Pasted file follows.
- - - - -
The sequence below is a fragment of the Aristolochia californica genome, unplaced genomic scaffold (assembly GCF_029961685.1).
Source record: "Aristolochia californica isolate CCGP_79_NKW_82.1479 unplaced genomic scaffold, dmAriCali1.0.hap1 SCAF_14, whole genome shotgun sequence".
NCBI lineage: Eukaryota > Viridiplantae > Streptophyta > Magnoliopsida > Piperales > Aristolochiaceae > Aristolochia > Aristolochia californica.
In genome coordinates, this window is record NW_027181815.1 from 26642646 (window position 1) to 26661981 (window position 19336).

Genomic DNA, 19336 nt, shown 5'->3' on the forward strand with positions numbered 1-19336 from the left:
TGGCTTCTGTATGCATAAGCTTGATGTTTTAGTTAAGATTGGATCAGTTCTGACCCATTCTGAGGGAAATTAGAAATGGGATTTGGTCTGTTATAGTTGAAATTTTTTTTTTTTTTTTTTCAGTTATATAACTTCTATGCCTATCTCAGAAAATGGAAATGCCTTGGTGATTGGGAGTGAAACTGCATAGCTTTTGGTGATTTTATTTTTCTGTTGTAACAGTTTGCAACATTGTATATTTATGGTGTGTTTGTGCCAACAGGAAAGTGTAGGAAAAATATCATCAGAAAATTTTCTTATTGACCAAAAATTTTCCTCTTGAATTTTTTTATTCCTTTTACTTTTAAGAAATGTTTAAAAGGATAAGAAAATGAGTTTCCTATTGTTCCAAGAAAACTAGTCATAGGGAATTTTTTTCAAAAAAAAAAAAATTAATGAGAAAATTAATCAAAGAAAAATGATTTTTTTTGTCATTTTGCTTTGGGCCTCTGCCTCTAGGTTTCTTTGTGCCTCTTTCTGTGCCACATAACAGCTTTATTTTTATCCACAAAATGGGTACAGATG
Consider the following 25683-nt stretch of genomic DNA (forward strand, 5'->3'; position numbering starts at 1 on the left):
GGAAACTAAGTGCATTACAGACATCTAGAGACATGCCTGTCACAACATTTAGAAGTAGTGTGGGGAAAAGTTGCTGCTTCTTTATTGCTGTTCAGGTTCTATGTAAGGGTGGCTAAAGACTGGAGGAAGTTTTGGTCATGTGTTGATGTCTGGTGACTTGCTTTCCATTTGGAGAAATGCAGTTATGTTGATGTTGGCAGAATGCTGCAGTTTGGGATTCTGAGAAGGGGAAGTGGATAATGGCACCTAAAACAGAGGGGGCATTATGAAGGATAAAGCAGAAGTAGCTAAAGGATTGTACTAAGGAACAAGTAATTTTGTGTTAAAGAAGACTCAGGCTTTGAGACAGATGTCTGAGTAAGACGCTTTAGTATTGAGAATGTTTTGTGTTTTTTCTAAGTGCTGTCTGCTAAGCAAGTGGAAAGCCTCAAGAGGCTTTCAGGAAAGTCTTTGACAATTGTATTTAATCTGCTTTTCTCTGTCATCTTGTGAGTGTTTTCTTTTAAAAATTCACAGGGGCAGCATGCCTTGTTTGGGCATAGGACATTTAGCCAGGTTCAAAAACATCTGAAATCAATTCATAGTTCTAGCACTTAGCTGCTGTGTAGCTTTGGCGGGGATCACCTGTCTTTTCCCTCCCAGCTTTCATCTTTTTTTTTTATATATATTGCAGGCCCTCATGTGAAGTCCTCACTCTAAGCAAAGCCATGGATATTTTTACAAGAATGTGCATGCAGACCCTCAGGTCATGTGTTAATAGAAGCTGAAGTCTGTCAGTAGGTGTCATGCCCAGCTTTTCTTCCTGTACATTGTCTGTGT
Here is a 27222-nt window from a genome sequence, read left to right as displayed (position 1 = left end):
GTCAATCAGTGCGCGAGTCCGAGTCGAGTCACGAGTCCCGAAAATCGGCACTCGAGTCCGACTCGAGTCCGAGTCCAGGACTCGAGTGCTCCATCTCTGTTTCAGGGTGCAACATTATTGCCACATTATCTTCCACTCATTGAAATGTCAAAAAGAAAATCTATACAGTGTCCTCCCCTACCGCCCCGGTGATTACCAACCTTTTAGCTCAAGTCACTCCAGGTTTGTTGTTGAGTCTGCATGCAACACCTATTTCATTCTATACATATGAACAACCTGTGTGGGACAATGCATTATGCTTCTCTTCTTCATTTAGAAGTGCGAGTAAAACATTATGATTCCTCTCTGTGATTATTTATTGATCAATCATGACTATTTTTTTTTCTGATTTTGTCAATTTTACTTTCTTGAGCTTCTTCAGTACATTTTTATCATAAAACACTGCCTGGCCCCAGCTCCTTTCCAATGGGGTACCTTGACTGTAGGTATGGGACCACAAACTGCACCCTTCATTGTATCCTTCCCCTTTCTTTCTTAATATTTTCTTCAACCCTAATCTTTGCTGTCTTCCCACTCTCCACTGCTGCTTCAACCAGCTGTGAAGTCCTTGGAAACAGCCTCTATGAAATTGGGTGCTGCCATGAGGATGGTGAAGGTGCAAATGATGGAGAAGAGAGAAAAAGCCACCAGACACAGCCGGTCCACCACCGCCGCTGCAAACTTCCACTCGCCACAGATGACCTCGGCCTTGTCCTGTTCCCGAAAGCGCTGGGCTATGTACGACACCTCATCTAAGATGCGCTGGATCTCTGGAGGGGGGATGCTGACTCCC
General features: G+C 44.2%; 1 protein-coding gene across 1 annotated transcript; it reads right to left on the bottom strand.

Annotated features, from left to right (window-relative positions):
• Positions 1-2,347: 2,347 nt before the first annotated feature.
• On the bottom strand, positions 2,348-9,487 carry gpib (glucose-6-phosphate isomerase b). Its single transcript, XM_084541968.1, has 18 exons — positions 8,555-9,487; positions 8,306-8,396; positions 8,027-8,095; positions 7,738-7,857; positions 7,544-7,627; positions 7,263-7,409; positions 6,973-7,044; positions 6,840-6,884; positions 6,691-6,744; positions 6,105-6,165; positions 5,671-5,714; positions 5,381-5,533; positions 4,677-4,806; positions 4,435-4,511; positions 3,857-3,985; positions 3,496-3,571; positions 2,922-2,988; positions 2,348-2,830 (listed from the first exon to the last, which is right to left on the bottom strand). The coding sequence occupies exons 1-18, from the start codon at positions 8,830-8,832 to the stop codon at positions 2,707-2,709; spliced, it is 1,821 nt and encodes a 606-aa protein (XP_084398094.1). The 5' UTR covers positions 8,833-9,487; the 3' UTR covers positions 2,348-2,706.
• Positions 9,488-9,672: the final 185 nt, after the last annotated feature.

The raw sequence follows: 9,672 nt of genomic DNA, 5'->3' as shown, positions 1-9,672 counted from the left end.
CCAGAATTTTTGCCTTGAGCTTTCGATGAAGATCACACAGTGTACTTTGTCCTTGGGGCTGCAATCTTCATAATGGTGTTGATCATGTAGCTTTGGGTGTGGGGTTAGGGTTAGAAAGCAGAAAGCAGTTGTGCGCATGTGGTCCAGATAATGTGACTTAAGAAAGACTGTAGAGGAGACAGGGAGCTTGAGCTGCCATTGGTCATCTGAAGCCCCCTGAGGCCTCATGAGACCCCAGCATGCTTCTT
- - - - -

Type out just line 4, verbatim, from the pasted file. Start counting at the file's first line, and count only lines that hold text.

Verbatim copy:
In genome coordinates, this window is record NW_027181815.1 from 26642646 (window position 1) to 26661981 (window position 19336).